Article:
Explore the words cloud of the FRGeo-Crete project. It provides you a very rough idea of what is the project "FRGeo-Crete" about.
The following table provides information about the project.
THE UNIVERSITY OF SHEFFIELD
|Coordinator Country||United Kingdom [UK]|
|Total cost||224˙933 €|
|EC max contribution||224˙933 € (100%)|
1. H2020-EU.1.3.2. (Nurturing excellence by means of cross-border and cross-sector mobility)
|Duration (year-month-day)||from 2019-11-01 to 2021-11-30|
Take a look of project's partnership.
|1||THE UNIVERSITY OF SHEFFIELD||UK (SHEFFIELD)||coordinator||224˙933.00|
Shrinkage cracking and fire-induced concrete spalling can deteriorate the structural integrity and increase the maintenance cost of civil infrastructure. New advanced/sustainable construction materials can tackle these issues and also reduce the CO2 emissions which is an important factor in EU directives and codes of practice. The production of 1 tonne of cement requires 3-6 GJ of energy and releases approximately 0.85 tonnes of carbon dioxide, which, contributes to around 7% of the total man-made CO2 in the world. A significant amount of this CO2 can be saved by using environmentally friendly Fibre-Reinforced Concrete (FRC) made of recycled materials (such as geopolymers and recycled aggregates) and natural fibres (such as jute fibres). This proposal aims to develop: (1) an advanced understanding of the mechanisms behind the fibre-matrix compatibility in controlling cracking/spalling of concrete and (2) a novel, sustainable, cracking/spalling-controlled geopolymer natural FRC and a new technique which modifies the surface properties of natural fibres to enhance their bond with the cementitious matrix. This will enable the replacement of the currently used cement clinker and synthetic fibres with waste minerals and natural fibres, respectively, of equal or better performance, providing an annual reduction of 26 million tonnes of CO2 worldwide. The mechanisms of cracking/spalling of concrete, fibre-matrix compatibility and durability of jute FRGeo-Crete will be assessed by fibre pull-out tests along with the microstructural characterisation using SEM-EDS, FTIR, X-ray diffraction, and X-ray CT scanning. The lead beneficiary (The University of Sheffield - USFD) has world-leading expertise in the field of FRC design engineering and the use of waste by-products in concrete. The fellow will also receive an extensive training programme (delivered by the USFD), which will enable him to develop his career as an independent researcher.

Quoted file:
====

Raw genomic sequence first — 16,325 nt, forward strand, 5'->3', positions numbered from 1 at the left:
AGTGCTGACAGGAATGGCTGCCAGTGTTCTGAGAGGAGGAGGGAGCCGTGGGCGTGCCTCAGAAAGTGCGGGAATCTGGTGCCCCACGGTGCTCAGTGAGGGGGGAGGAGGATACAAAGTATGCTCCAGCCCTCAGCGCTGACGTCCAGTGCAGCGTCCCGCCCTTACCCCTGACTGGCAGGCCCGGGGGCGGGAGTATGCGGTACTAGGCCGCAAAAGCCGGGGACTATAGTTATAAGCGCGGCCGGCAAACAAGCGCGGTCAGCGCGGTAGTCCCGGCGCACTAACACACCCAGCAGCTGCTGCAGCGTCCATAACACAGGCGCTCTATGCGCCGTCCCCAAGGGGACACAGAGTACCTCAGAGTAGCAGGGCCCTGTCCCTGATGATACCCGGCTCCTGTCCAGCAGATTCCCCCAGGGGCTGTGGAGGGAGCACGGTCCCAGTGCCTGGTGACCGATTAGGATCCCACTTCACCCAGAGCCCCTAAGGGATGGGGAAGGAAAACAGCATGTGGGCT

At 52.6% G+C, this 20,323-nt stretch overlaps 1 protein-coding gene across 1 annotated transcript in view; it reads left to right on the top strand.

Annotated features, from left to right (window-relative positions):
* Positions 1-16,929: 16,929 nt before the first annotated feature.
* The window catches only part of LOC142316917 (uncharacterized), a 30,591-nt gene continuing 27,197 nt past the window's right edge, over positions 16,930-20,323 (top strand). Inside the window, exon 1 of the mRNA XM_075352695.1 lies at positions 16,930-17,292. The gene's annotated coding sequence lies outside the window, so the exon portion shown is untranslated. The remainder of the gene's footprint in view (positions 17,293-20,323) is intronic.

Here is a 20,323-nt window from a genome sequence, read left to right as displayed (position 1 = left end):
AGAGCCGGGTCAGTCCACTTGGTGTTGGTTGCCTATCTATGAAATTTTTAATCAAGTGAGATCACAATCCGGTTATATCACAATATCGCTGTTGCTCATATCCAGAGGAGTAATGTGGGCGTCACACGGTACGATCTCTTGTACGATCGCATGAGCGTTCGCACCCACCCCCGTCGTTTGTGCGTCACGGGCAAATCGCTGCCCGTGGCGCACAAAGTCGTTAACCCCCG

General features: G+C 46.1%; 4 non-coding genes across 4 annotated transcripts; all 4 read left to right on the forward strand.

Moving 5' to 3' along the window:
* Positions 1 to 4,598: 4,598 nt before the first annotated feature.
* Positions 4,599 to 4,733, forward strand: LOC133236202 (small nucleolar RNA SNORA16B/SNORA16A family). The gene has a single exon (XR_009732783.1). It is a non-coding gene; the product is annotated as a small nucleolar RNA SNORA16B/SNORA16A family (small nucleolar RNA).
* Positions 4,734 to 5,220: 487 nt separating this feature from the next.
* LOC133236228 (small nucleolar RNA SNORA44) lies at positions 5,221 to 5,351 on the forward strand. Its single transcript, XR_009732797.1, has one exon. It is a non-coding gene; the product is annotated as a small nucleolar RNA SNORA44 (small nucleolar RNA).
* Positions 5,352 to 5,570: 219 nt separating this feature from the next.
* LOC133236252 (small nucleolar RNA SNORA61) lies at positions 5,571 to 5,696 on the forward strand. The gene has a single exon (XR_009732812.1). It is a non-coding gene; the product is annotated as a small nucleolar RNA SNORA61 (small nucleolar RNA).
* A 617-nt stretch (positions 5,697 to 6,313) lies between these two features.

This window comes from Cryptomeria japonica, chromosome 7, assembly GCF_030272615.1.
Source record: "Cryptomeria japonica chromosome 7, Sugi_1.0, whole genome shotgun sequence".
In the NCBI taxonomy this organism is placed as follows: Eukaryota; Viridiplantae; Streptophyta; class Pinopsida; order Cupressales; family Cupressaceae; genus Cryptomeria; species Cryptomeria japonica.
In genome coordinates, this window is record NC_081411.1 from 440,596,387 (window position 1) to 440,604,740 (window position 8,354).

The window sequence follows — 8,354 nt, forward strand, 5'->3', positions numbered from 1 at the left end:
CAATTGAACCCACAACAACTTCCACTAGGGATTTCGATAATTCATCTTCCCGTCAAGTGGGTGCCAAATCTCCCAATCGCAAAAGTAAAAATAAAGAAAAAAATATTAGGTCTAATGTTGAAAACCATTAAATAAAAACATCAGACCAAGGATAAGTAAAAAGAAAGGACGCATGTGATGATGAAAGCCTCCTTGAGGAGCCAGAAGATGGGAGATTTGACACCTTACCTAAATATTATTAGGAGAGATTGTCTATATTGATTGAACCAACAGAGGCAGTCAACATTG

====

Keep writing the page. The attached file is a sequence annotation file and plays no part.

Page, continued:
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The information about "FRGEO-CRETE" are provided by the European Opendata Portal: CORDIS opendata.
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